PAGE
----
Tuesday, September 4, 2012

Early Leaf Color is Drought Related by Mary Small

When fall coloration appears early, like this year, it usually means plants are stressed.  Many factors can stress trees, but in 2012, the likely culprit is the weather.  Conditions in the Denver metro area have been dry since fall of 2011.  March, June and July were warmer than normal months.  

The excessive heat and dry conditions can kill roots or stress them.  When roots are stressed they can’t absorb water well from the soil.  Tree leaves still continue to transpire (lose moisture to the surrounding environment) and the poorly functioning roots can’t supply the need.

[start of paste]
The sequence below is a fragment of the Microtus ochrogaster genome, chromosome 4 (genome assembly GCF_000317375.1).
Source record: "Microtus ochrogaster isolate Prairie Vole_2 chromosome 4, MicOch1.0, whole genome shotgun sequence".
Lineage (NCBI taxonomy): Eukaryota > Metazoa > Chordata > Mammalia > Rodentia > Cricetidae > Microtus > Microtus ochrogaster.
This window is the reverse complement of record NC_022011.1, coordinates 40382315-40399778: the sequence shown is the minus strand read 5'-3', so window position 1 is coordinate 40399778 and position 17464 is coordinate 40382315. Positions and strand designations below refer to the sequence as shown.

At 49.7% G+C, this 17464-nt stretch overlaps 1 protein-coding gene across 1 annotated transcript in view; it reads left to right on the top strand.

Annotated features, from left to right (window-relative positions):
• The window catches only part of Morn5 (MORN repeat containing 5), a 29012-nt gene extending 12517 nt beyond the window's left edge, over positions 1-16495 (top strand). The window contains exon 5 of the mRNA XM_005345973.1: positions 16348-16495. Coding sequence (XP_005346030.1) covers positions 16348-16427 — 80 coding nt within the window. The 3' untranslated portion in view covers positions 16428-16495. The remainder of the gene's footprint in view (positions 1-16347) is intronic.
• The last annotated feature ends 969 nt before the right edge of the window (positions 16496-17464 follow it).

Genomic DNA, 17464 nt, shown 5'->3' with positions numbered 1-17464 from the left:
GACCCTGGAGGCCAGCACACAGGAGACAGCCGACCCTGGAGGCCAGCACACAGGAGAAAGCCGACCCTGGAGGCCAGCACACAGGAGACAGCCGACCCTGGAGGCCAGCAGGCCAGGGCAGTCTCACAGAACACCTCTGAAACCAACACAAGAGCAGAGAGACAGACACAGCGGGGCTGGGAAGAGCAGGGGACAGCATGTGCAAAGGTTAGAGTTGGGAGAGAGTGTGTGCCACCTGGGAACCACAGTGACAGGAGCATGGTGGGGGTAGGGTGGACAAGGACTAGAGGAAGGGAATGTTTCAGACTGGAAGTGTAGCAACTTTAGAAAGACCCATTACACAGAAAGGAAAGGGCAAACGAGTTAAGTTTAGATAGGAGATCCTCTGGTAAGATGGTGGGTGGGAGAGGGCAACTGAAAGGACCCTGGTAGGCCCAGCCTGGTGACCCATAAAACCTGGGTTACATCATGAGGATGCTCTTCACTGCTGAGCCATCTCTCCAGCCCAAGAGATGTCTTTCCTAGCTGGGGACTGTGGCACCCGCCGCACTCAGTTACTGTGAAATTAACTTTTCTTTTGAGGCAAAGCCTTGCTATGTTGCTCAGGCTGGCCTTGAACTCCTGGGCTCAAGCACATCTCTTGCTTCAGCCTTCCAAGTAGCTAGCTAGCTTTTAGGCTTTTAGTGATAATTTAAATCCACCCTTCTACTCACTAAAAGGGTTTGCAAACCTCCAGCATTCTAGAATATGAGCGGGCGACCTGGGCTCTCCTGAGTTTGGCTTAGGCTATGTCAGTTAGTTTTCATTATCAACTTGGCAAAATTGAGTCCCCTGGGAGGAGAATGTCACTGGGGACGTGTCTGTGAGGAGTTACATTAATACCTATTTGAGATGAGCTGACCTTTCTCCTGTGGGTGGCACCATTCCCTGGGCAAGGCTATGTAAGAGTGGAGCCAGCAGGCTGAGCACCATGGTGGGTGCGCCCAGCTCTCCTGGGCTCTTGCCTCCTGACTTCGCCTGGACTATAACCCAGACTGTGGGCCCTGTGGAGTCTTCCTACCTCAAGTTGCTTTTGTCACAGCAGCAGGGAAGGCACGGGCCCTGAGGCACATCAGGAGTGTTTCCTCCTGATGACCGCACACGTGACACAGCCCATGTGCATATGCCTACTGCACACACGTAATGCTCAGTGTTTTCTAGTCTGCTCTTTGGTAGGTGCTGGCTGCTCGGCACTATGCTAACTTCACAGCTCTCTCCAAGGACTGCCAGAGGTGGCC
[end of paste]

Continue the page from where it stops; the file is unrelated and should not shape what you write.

During the growing season, trees are constantly making and breaking down chlorophyll (the green plant pigment) to produce starches and sugars, their “food”.   When a plant is stressed, it can’t produce as much chlorophyll, so the green color fades, allowing other pigments to show.  (These other pigments are always present, but masked by the presence of chlorophyll.)  So reds, oranges and yellows begin to appear even though the calendar tells us the normal leaf coloration period is a ways off.  

You can apply water to help improve plant health, although it won’t reverse leaf color changes now.  Be sure to provide water this fall and winter to help already stressed plants survive the winter. This fact sheet  http://www.ext.colostate.edu/pubs/garden/07211.html